I finished this last month but haven’t written for some reason. Anyways, I found this story to be quite depressing. It is full of nobles resorting to violence to take over and it is a kill or be killed story with little to redeem itself. I found my response to be a warm feeling towards pacifism and peaceful thinking.
The majority of the characters are despicable with the main exception of the king; who ironically is widely despised as weak. In a world where the strong survive and the weak suffer, it is interesting to see how this idea is flipped in regards to a king who should be the strongest man in the country. I’m already started on part III and will follow up in March when I finish it.
I did not have a favorite passage like I did in part one. In that one, there was an amazing scene with Talbot and his son John. A similar scene and dialogue were not repeated in quality in part two unfortunately. My favorite scene was when Iden stumbles upon Cade who is trespassing in his garden. They fight, Iden wins, and then when he realizes who it is he is killing he says:
Die, damned wretch, the curse of her that bare thee:
And as I thrust thy body in with my sword,
So wish I I might thrust thy soul to hell.
Good stuff. A nice insult at the death of an adversary. It would be admirable if it weren’t marred by the fact that it is one human slaying another. A true gem covered in blood. The same holds true for all of Henry VI part two.
I quickly finished the first of Shakespeare’s plays and it was very positive. I didn’t do any prep for reading Shakespeare other than to look up a chronology in which they were written. I’m very happy with the approach so far.
Initial impressions were that texts notes to explain archaic idioms and word meanings were helpful. I also found that about half of them were unnecessary for me, which was nice to know about my reading skills with older works. I was also surprised that Joan of Arc was a character in this play. And not just a character but as the story focuses on the English side of war, she was the primary antagonist, even more so than the French nobility.
The story of this play had a climax around a father and son conflict which was one of the only parts with rhyming verse. Essentially the father is a general and about to die because their army is surrounded. He tries to send his son away to escape and live, but basically the son refuses on grounds of the family name. It was really powerful and my favorite part of the play. Also, I initially wondered if Joan of Arc would play a part in the second or third plays, but she ends up being captured and executed in this one.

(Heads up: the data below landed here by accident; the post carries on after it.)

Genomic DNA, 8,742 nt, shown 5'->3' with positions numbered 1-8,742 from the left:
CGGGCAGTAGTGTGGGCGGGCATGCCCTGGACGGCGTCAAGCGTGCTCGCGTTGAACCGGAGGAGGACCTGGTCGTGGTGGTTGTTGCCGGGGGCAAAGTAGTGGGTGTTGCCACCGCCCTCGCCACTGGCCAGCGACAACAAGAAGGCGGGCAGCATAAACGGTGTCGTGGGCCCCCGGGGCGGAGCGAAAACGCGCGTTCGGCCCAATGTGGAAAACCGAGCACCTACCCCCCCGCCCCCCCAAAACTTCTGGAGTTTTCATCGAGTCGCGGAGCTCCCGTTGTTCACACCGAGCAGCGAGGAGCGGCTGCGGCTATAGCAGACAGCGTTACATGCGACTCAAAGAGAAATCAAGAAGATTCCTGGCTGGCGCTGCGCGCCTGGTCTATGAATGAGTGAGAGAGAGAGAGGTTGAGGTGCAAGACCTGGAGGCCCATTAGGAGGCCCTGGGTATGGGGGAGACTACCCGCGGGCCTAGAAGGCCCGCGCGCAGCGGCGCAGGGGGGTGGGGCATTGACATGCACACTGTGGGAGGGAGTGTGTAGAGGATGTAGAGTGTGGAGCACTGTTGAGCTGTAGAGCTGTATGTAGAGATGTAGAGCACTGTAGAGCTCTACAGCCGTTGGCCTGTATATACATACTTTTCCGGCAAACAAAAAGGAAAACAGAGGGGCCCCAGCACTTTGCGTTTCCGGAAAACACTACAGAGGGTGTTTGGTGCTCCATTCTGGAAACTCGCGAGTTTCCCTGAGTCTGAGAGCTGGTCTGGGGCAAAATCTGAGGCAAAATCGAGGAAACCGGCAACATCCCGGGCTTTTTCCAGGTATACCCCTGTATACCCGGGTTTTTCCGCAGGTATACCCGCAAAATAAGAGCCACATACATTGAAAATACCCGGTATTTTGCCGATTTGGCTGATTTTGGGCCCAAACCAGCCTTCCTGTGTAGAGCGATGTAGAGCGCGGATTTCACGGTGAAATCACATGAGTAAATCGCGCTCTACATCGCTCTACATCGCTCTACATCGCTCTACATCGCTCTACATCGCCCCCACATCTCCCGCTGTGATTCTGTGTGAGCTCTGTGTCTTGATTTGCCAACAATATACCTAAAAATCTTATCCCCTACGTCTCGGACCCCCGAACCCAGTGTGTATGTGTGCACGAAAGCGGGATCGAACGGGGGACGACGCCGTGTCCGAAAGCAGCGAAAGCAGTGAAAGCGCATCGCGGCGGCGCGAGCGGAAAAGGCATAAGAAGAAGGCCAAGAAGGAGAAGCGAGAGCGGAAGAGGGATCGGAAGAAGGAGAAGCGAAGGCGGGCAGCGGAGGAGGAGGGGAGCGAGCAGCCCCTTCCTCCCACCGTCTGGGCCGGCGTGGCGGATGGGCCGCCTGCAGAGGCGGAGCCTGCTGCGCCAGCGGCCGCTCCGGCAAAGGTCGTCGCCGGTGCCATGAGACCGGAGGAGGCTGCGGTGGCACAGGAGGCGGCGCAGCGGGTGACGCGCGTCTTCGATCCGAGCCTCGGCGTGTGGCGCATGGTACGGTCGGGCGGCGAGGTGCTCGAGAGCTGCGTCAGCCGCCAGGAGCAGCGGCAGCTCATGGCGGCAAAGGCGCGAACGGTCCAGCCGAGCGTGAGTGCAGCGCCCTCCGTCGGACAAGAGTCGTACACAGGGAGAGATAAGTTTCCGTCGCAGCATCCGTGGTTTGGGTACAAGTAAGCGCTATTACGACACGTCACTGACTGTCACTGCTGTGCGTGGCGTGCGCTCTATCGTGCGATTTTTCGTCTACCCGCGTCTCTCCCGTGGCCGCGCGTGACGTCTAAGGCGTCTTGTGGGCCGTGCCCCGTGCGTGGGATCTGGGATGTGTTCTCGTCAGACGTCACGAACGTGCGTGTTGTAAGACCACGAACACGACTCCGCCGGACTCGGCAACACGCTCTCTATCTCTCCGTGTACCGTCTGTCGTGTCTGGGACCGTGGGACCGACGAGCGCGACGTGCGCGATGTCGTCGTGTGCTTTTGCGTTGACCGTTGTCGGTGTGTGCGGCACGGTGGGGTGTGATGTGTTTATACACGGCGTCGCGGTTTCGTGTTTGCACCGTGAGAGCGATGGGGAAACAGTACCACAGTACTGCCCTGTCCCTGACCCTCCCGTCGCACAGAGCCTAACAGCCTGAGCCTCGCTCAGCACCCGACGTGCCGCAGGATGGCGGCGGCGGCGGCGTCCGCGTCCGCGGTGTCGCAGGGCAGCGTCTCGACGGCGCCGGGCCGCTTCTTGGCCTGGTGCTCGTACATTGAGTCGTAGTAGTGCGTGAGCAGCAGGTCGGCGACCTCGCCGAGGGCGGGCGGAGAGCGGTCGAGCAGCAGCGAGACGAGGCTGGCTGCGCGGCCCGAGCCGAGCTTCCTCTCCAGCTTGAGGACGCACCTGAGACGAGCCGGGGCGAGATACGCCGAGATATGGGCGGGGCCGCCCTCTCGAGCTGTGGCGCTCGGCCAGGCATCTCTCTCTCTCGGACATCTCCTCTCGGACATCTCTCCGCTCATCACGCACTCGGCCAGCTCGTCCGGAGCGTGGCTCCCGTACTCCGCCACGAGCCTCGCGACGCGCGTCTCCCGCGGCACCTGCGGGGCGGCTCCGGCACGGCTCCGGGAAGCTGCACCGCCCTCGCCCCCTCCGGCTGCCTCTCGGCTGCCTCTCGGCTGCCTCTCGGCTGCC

I’ve started Henry VI Part Two already and it looks like most of these plays will be very quick reads. I also like the division into acts and scenes which helps me pick up and read them as I have short bouts of time to do so. My next two plays after this one will be Richard III, and The Comedy of Errors.
I have finally reached the chronological ending of Isaac Asimov’s three main series which began last summer with I, Robot. To be honest these final three books were quite entertaining. I was really apprehensive about finishing the series as there are no further books after this. I got a lot of closure, however, as the final book brings everything back to the Robot series and ties up many loose threads.
There still remains two prequel books to read. I’m still processing the story and am going to delay a bit before finishing the last two books maybe. Thinking back, the main character from these last two novels is my favorite of all of Asimov’s books that I’ve read so far. He’s decisive but unsure of why that is the case. And this drives him on a quest to figure out why he is the way he is. It just felt good, which isn’t always normal in sci-fi, and made the narrative feel more real. In fact, the technology gets pushed to the extremes of believability but the story carried it through.
So, I’ll finish the prequels soon enough and take a break from Asimov. I am currently reading Shakespeare’s first play, Henry VI, and it is fascinating and a nice change of pace. More soon!
So the fourth book in Isaac Asimov’s series was just as good as the third. I am enjoying how he tied it into his previous series about Robots. I’m actually starting to wonder what it will be like to go back and reread the first two books.
The characters and twists are interesting and basically the lore of the series continues to expand. I also like how the various factions are constantly second guessing everything and the central gimmick (predicting the future with math) is used fully throughout.
I have already moved on to book five, which is the last chronologically. I have begun reading Shakespeare already but am doing so slowly so that I can finish the Foundation series first.
A few days ago I finished the original Foundation trilogy by Isaac Asimov. The first two books were pretty good and Sinai was caught off guard by the excellent finish in the third book. It was easily my favorite of the three, mainly for how well it tied back to the prior works and also for the new additions brought up in it.
I find myself wrestling with where to fit Asimov into my ranking of favorite authors. I don’t think he is in the top ten, but he is not someone whose writing I dislike. This makes sense, I suppose, or I would not have read him for this long. This also reminds me, that after I finish the Foundation books, I also have one or two books of collections of Asimov I could look into.
Compared with the two preceding collections of books I agree with what I read before starting them all; that the Foundation books are his best works. I also enjoyed the Robot books but not nearly as much. In fact, I didn’t write this post until now because I was caught up immediately into the fourth book, Foundations Edge, and will be finishing it soon. A testament to the quality of this series.